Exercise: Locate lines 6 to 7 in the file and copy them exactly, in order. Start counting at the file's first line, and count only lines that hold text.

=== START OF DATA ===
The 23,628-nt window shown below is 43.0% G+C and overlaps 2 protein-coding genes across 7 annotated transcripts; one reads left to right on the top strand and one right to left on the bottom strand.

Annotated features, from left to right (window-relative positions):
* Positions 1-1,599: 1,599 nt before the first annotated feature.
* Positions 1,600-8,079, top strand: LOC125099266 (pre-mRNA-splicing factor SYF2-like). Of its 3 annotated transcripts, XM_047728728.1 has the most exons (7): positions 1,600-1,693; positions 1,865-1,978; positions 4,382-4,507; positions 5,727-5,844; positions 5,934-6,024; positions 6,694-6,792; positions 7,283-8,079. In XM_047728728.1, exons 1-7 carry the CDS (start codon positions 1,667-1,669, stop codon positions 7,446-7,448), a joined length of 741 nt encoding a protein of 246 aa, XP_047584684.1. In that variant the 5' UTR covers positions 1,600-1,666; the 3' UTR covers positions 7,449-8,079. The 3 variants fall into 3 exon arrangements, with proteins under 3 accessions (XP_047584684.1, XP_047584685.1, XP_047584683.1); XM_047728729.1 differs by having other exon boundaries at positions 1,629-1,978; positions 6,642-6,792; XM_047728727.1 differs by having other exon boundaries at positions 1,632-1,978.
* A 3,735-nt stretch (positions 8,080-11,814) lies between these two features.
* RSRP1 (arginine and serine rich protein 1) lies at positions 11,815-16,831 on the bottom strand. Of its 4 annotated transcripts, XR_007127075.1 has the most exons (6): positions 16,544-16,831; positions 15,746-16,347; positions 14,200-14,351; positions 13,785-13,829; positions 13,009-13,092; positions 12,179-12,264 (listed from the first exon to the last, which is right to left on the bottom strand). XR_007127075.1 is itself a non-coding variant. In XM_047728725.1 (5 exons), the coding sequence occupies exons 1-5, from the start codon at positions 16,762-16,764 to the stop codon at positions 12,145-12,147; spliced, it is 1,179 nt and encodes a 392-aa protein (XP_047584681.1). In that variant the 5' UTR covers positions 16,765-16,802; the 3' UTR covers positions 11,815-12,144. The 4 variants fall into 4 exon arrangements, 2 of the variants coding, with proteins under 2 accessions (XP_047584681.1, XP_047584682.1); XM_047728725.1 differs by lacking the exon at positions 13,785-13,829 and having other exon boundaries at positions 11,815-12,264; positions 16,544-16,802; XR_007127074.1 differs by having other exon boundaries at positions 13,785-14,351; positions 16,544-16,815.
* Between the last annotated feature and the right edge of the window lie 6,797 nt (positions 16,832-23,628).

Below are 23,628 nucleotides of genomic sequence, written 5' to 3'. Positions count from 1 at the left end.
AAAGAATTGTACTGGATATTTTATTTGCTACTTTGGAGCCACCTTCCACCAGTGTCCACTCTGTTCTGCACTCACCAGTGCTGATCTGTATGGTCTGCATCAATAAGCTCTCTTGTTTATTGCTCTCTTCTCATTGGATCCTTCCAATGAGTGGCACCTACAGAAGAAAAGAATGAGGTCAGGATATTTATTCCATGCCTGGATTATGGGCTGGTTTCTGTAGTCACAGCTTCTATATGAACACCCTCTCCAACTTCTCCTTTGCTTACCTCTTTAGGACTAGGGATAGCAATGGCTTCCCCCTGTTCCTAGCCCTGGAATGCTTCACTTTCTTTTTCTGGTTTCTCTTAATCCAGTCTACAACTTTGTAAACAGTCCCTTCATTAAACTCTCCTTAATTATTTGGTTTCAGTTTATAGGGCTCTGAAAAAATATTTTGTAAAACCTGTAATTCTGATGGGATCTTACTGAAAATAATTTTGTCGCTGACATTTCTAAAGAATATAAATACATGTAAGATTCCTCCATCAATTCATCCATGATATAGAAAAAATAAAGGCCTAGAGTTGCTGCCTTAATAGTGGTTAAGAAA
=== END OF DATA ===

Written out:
* RSRP1 (arginine and serine rich protein 1) lies at positions 11,815-16,831 on the bottom strand. Of its 4 annotated transcripts, XR_007127075.1 has the most exons (6): positions 16,544-16,831; positions 15,746-16,347; positions 14,200-14,351; positions 13,785-13,829; positions 13,009-13,092; positions 12,179-12,264 (listed from the first exon to the last, which is right to left on the bottom strand). XR_007127075.1 is itself a non-coding variant. In XM_047728725.1 (5 exons), the coding sequence occupies exons 1-5, from the start codon at positions 16,762-16,764 to the stop codon at positions 12,145-12,147; spliced, it is 1,179 nt and encodes a 392-aa protein (XP_047584681.1). In that variant the 5' UTR covers positions 16,765-16,802; the 3' UTR covers positions 11,815-12,144. The 4 variants fall into 4 exon arrangements, 2 of the variants coding, with proteins under 2 accessions (XP_047584681.1, XP_047584682.1); XM_047728725.1 differs by lacking the exon at positions 13,785-13,829 and having other exon boundaries at positions 11,815-12,264; positions 16,544-16,802; XR_007127074.1 differs by having other exon boundaries at positions 13,785-14,351; positions 16,544-16,815.
* Between the last annotated feature and the right edge of the window lie 6,797 nt (positions 16,832-23,628).